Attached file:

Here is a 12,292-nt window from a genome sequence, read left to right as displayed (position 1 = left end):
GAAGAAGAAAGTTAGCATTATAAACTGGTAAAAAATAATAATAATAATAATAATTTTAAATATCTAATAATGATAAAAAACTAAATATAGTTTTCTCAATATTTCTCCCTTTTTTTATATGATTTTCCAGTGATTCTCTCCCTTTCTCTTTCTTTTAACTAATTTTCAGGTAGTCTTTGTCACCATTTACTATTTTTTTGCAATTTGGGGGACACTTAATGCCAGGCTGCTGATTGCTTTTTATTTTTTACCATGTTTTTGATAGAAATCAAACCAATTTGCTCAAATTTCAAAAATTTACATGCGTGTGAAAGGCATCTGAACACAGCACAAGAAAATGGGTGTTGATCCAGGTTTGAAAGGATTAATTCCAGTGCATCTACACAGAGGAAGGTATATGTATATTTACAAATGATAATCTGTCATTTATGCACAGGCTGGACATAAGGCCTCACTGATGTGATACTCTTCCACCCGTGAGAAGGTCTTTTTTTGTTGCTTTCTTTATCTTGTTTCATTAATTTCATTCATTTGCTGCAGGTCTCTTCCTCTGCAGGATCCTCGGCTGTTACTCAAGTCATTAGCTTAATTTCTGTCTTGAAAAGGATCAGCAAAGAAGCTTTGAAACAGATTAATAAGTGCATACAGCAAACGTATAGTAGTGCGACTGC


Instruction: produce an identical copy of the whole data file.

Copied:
Here is a 12,292-nt window from a genome sequence, read left to right as displayed (position 1 = left end):
GAAGAAGAAAGTTAGCATTATAAACTGGTAAAAAATAATAATAATAATAATAATTTTAAATATCTAATAATGATAAAAAACTAAATATAGTTTTCTCAATATTTCTCCCTTTTTTTATATGATTTTCCAGTGATTCTCTCCCTTTCTCTTTCTTTTAACTAATTTTCAGGTAGTCTTTGTCACCATTTACTATTTTTTTGCAATTTGGGGGACACTTAATGCCAGGCTGCTGATTGCTTTTTATTTTTTACCATGTTTTTGATAGAAATCAAACCAATTTGCTCAAATTTCAAAAATTTACATGCGTGTGAAAGGCATCTGAACACAGCACAAGAAAATGGGTGTTGATCCAGGTTTGAAAGGATTAATTCCAGTGCATCTACACAGAGGAAGGTATATGTATATTTACAAATGATAATCTGTCATTTATGCACAGGCTGGACATAAGGCCTCACTGATGTGATACTCTTCCACCCGTGAGAAGGTCTTTTTTTGTTGCTTTCTTTATCTTGTTTCATTAATTTCATTCATTTGCTGCAGGTCTCTTCCTCTGCAGGATCCTCGGCTGTTACTCAAGTCATTAGCTTAATTTCTGTCTTGAAAAGGATCAGCAAAGAAGCTTTGAAACAGATTAATAAGTGCATACAGCAAACGTATAGTAGTGCGACTGC